When a baseball player goes up to bat, it is an opportunity to score for their team. It’s a big responsibility and professionals take it seriously. When the player steps up to the plate and into their stance, they draw the bat back to their shoulder with both hands on the grip and prepare themselves to come into contact with opportunity.
Using Both Hands Makes A Greater Impact
In medieval battles, two-handed swords like the European longsword and the Scottish claymore offered a distinct advantage over a shorter single-handed sword by virtue of its greater reach and its ability to strike with greater force because of its weight and the physical strength of both arms swinging the weapon at full-speed.
Two-handed swords were ideal for battling armored opponents because a one-handed sword lacked the power required to penetrate the metal plate of their foe. The swords wielded using both hands were design for the purpose of cleaving most common types of armor.
Even the fighters who used one-handed swords often chose them because it left their other hand free to carry a shield for additional protection, or to brandish a second single-handed weapon like a mace or flail. So even those soldiers armed with a sword in one-hand likely employed another weapon in their off-hand — effectively proving my point that using both hands provides the best results.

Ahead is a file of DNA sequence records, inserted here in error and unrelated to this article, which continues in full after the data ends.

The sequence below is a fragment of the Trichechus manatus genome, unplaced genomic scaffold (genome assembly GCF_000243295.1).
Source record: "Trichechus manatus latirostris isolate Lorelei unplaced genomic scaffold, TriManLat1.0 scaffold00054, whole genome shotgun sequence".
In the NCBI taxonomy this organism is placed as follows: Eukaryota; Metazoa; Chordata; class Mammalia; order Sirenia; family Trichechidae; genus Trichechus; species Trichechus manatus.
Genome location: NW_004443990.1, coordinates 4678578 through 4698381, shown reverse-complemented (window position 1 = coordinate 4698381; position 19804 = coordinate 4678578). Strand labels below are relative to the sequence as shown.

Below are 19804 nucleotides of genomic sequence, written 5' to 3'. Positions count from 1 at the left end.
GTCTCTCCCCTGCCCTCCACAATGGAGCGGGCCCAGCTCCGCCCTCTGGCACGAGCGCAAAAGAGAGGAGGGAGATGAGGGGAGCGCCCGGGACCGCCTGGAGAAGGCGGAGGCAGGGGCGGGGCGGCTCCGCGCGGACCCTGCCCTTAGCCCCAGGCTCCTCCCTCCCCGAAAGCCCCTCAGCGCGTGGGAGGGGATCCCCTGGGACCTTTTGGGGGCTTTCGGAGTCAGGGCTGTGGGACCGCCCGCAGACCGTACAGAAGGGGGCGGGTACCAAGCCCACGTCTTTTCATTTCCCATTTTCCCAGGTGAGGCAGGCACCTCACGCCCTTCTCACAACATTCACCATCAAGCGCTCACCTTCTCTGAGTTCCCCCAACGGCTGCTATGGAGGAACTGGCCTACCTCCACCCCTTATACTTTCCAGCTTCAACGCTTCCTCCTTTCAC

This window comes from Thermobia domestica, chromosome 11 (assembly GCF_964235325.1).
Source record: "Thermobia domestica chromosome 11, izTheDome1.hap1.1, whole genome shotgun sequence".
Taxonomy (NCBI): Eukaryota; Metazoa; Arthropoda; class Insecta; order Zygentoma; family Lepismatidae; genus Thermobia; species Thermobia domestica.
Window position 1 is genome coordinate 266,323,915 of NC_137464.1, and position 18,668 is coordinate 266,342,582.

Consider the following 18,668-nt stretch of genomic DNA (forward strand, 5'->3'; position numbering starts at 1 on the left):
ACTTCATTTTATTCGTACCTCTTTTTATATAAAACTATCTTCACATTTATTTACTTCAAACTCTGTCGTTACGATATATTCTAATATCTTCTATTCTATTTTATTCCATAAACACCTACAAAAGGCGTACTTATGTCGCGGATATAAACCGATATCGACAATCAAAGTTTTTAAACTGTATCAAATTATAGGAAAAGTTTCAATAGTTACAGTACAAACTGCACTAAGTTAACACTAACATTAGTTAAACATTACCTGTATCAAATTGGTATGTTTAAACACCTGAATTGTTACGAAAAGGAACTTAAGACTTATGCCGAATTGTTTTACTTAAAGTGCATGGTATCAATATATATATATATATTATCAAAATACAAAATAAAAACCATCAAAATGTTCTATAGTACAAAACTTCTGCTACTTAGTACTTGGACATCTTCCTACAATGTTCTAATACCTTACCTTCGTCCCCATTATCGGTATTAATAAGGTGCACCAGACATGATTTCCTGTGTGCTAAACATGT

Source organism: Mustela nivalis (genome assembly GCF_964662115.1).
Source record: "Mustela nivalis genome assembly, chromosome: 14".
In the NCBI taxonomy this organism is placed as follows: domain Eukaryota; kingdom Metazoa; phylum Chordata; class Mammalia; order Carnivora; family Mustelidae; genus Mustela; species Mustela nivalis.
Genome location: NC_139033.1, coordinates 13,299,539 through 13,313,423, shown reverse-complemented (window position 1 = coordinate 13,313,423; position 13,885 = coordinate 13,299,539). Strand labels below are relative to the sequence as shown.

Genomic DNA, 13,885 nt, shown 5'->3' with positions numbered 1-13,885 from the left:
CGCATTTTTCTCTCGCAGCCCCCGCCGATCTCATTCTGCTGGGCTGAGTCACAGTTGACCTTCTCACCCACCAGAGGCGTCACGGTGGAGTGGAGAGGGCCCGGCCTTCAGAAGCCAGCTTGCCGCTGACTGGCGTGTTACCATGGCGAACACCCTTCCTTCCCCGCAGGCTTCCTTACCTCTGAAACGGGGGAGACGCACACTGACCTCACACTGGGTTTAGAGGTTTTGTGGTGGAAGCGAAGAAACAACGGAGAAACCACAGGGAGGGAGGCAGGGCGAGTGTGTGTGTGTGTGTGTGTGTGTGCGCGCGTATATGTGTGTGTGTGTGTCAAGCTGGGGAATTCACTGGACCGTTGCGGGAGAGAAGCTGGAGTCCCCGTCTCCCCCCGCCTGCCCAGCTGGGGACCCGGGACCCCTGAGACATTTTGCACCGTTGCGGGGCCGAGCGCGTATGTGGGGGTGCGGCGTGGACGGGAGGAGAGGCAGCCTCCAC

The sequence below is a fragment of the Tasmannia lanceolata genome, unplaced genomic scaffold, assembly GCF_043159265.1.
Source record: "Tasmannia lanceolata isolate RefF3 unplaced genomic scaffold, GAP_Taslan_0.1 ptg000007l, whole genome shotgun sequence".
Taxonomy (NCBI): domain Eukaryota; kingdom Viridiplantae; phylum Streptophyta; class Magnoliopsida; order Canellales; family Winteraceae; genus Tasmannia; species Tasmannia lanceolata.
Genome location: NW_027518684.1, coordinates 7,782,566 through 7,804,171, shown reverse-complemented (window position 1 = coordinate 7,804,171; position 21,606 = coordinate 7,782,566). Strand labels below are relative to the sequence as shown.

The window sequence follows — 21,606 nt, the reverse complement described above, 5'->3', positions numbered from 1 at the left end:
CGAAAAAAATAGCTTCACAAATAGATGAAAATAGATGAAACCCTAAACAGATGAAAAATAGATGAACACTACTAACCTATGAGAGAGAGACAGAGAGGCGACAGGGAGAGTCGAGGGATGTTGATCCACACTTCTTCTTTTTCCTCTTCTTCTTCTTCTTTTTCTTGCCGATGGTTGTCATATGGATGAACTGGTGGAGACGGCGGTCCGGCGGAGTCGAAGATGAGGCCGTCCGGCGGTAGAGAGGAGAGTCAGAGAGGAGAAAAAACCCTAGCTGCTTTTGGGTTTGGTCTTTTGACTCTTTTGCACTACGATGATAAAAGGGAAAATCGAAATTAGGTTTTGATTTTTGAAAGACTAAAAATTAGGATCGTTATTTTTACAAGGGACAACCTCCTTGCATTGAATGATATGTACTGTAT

Seize Opportunity With Both Hands
When presented with an opportunity that you truly want, use both hands to grab onto it and hold it tightly so that it doesn’t get away (and so no one else can wrest it from your grasp).
This also means that you cannot effectively hold on to two different opportunities. If you try to divide your strength and hold on to both opportunities by grasping one in each hand, you will likely succeed in losing both of them. It would be like trying to arm-wrestle someone who was allowed to use both arms against your single arm. They’d have greater strength and leverage to use against you.
If a great new opportunity comes along that you really want to embrace, you may have to let go of something else you’re holding onto.